An Interactive Spatial Decision Support System Enabling Co-Located Collaboration using Tangible User Interfaces for the Multiple Capacitated Facility Location Problem

An Interactive Spatial Decision Support System Enabling Co-Located Collaboration using Tangible User Interfaces for the Multiple Capacitated Facility Location Problem

Nikolaos Ploskas (Department of Applied Informatics, University of Macedonia, Thessaloniki, Greece), Ioannis Athanasiadis (School of Science & Technology, Hellenic Open University, Patras, Greece), Jason Papathanasiou (Department of Business Administration, University of Macedonia, Thessaloniki, Greece) and Nikolaos Samaras (Department of Applied Informatics, University of Macedonia, Thessaloniki, Greece)
Copyright: © 2015 |Pages: 14
DOI: 10.4018/IJDSST.2015040102
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Abstract

The Multiple Capacitated Facility Location Problem (MCFLP) is well-known and studied in the international literature optimization problem. The geographical information data of the enterprises' locations are usually either ignored by the modeler or entered manually in these systems. In this paper, a spatial Decision Support System (DSS) is designed and implemented enabling co-located collaboration using tangible user interfaces through a tabletop. The location of the enterprises and the demand nodes can be added with the use of interactive Google Maps. The DSS extracts the geographical information of the selected locations, find the distances between them and executes a dynamic approximation algorithm for this problem. The interactive spatial DSS has been implemented using Java, TUIO protocol and Google Maps. The tabletop offers a user-friendly interface that can be manipulated with human fingers and fiducials.
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1. Introduction

The facility location (or location-allocation) problem is a well-known operations research problem. The problem consists of a number of enterprises that attempt to find the best location in a specific area in order to install their new facilities while on the same time a number of already established similar facilities exist with known locations (Drezner et al., 2002; Aboolian et al., 2007). New enterprises seek the best location from a set of candidate locations in order to maximize their share and revenue in the specific market. The new enterprises cooperate with each other in order to avoid any overlapping between the market segments they will serve. The facility location problem has many practical applications in different fields, such as supply chain management, air-traffic control, web-server placement, capital investment etc. (Drezner & Hamacher, 2001; Marianov & Serra, 2002; Revelle et al., 2008; Melo et al., 2009).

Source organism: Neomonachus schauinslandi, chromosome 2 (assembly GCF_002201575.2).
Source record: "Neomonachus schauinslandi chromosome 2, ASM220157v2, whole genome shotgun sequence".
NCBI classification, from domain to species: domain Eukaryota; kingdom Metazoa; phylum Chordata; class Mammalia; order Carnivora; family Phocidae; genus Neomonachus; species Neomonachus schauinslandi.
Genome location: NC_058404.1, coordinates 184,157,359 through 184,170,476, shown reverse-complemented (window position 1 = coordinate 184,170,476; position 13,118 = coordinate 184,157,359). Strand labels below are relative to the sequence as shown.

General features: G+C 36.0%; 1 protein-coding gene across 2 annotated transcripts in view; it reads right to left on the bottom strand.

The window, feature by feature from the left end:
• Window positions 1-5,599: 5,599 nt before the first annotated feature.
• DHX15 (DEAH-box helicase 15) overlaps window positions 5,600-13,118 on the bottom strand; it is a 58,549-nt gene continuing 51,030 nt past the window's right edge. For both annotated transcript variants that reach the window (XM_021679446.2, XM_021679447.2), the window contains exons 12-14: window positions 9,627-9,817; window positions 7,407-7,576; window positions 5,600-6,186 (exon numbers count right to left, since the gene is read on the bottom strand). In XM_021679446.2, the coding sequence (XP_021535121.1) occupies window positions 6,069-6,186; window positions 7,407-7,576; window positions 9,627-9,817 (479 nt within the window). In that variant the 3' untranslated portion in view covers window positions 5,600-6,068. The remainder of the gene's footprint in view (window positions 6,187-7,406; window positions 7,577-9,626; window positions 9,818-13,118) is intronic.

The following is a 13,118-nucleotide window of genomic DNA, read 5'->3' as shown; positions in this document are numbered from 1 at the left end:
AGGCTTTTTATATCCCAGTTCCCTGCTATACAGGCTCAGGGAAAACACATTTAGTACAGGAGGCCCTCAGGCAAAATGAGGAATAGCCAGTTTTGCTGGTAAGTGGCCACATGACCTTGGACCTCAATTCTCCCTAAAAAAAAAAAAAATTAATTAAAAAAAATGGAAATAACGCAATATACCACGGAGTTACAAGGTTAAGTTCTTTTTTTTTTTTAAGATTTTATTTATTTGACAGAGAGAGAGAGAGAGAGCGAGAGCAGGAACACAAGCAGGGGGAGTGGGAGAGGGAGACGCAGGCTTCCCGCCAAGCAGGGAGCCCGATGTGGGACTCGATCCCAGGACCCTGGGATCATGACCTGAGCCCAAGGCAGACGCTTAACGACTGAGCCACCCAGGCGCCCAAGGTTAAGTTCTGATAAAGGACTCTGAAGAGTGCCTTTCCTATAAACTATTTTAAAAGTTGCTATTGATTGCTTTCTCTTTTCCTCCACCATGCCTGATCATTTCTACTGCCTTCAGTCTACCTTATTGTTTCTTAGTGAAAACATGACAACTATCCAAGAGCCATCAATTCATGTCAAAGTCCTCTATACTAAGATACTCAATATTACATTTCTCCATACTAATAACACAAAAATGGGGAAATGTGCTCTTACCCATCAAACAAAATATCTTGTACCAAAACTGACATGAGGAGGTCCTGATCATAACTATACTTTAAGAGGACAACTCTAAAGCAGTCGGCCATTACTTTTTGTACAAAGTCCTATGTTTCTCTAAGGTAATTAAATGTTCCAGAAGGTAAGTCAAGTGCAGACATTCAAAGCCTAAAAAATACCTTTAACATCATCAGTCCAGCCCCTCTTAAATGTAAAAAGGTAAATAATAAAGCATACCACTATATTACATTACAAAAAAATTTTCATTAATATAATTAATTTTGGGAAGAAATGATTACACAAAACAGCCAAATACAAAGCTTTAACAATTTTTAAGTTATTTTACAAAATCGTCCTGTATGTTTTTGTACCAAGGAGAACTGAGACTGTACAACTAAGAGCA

The international research community offered many variants and extensions of the problem over the years; in this paper, we consider a particular type of the problem, called the Multiple Capacitated Facility Location Problem (MCFLP). In this version of the problem, the market requires a specific quantity/level of a product/service in a determined time period. A set of existing enterprises operate in a specific market producing/offering certain products/services. A set of new cooperating enterprises aim to enter the market and seek the best location from the available candidate locations. The goal of the new enterprises is to obtain the largest possible share of the specific, saturated by the present supply, market by avoiding on the same time any overlapping between the market segments that they will serve. The enterprises should be economically viable in order to enter the market. As such, the production of a new enterprise should be higher than a specified sales threshold level (Shonwiller & Harris, 1996). Existing enterprises should also ensure to be economically viable; if they fail to reach their production thresholds after the entering of the new enterprises, they will be taken off the map (Serra et al., 1999).

Only few software packages exist for the solution of facility location problems (Bender et al., 2002; FLP Spreadsheet Solver, 2014; Sitation, 2014). The geographical information of the enterprises' locations is usually either ignored or entered manually in these systems. Geographical Information Systems (GIS) can assist decision makers to analyze spatial information. GIS technologies have attracted significant attention from researchers. There are a few papers that proposed integration of GIS technologies on DSS for location problems (Lopes et al., 2008; Santos et al., 2011). Google Maps API provides access to read data associated with roads and supplies travel times for each road based on the speed limits.

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